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Friday, January 02, 2009

How to Win the CEO’s Ear and Trust

Should Jane Klaviter switch careers from prompter at the Metropolitan Opera to executive coach, I would strongly recommend her to my clients.

Klaviter sits in a cramped, three-sided box at the edge of the stage and hand-signals or calls out instructions to singers, even divas, who forget lines or miss the pitch. Pointing her finger up says, “sing higher;” down mean “go lower.” Holding her hand up means “stop,” usually because the singer has jumped ahead of the orchestra.

I could have used that last technique when a CEO I worked for was sitting thigh-to-thigh with too many presenters on a low-rise stage at an outdoor dedication ceremony. I saw him about to move his chair backwards for more room, at which point a raised hand might have prevented him from tumbling off the platform, which he did. I quickly passed my resume to the president of the ad agency next to me.

The Met performers trust Klaviter because she has answers, is not intimidated by the powerful, and can prevent public embarrassment. And that’s the same three factors that get CEOs to listen and trust us.

3 ways to get the CEO to listen and trust

Be smart, but not smarter than

You are the best at what you do, right? Did I hear an “amen” or were you choking? If you don’t consider yourself highly proficient – with lots of room for improvement, of course – there’s no need to read further. The CEO may like you personally but not trust you professionally if you are insecure about your know-how.

You will always be trying to prove yourself with him or her. So, figure out what’s causing your uneasiness – it’s probably not a lack of information – by getting help from a mentor, coach, or therapist. I did when I was younger.

Assuming that you’re head-smart confident, equally important is to be street-wise competent. In short, you have to be long on emotional intelligence. And that means, to borrow from Dan Goleman:
  • understanding what the CEO is feeling because you know what you are feeling;
  • keeping the executive calm in stressful situations because you are in control of the facts;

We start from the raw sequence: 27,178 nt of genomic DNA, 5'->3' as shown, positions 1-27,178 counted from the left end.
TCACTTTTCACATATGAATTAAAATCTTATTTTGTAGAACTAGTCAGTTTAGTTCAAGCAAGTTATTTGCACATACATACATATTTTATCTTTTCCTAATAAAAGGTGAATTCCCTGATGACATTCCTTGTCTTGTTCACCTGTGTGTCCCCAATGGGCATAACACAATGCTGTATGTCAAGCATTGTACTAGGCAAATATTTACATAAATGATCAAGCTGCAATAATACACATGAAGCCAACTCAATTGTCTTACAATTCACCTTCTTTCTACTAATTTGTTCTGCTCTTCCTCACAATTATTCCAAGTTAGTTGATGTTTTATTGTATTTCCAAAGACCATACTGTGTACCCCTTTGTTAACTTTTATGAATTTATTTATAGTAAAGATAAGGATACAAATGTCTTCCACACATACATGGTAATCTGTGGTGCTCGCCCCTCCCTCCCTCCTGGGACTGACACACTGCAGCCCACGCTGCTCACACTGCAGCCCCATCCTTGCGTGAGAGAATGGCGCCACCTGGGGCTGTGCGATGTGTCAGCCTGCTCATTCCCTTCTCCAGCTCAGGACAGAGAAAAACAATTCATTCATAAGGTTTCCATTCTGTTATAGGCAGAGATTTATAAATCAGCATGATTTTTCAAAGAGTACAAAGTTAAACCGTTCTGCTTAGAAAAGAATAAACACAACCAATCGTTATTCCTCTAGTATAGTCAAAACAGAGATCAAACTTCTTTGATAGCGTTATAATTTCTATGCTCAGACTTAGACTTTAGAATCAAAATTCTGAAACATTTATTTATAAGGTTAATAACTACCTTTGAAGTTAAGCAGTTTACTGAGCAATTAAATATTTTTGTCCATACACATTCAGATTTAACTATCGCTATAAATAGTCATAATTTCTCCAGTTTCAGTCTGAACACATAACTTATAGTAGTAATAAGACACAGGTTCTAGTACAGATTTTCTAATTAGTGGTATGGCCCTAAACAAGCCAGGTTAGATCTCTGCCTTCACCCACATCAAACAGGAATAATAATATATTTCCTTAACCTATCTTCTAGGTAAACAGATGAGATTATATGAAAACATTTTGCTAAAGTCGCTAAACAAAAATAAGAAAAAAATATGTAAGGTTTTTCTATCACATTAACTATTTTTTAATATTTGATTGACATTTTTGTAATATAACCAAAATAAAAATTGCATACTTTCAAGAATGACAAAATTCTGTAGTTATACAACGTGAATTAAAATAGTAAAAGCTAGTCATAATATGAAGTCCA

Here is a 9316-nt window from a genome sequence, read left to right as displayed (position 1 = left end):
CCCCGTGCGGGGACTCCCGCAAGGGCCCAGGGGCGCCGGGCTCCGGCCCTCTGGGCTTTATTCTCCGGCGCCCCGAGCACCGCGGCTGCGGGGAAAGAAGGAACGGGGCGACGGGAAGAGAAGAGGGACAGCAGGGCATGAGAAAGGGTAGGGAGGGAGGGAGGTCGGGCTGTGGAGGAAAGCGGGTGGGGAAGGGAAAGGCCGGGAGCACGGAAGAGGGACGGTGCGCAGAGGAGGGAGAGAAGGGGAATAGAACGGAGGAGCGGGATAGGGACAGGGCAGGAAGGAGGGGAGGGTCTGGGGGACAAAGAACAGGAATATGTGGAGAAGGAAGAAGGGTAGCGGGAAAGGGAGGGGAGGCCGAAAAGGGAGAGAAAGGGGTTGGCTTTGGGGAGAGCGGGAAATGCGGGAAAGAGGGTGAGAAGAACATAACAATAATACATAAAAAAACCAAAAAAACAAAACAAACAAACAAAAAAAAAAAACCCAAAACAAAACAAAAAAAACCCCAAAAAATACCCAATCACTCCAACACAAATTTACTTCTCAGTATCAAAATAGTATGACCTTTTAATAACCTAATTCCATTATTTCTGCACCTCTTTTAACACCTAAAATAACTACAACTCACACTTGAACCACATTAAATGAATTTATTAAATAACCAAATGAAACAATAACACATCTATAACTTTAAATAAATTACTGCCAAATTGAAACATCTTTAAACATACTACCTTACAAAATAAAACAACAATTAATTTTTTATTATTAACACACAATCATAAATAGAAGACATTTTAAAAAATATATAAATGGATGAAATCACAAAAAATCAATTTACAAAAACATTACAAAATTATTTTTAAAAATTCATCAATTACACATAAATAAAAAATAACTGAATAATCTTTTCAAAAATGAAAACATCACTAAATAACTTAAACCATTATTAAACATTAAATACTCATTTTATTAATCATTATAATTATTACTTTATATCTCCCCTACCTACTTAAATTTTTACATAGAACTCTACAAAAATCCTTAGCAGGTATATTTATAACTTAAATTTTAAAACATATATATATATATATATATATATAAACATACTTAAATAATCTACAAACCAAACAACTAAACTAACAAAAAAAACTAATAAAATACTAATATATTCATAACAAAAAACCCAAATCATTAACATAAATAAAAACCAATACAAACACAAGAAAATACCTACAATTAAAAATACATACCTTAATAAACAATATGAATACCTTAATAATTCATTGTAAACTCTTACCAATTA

• broadening the scope of the CEO’s understanding because you are always aware of what is happening throughout the organization.
  • sharpening the CEO’s decision-making ability because you know how to communicate with him so he “gets it.”
All of that is to say that you need to function as a leader who support his/her leader.

There is a caveat, however. You can let your insightful advice flow freely in private with an executive but not always in public. Upstaging an executive in public can makes him/her feel less important, less in charge, and less kindly toward you.

For example, I had a difficult one-on-one discussion with a regional president during which I told him diplomatically that his bullish promotional campaign contradicted the corporate communication initiative I had launched to wake everyone up to the dour financial outlook for the company. I would not have done that in a group meeting.

However, once I participated in a meeting with a CEO, my boss, and outsiders during which I made several comments, judiciously timed I thought, that brought clarity to issues. Afterwards, my boss called me into his office and said that, “sometimes, you can be too intelligent.” It sounded like a compliment. It wasn’t.

Avoid upward delegation
A CEO who is outspoken, command-and-control, or exceptionally smart can be intimidating. That can cripple risk-taking and decision making.

Stand tall. Don’t be bullied into sacrificing your expertise and authority by checking out all your ideas and decisions with the CEO. He delegates to you, not you to him/her.

Don't worry about job security. Think more about integrity and your long-term career than job security. Besides, the CEO may shout but is unlikely to fire you for standing up to him. All he can do is say no and hurt your feelings. Big deal. Over time, he will respect your fortitude.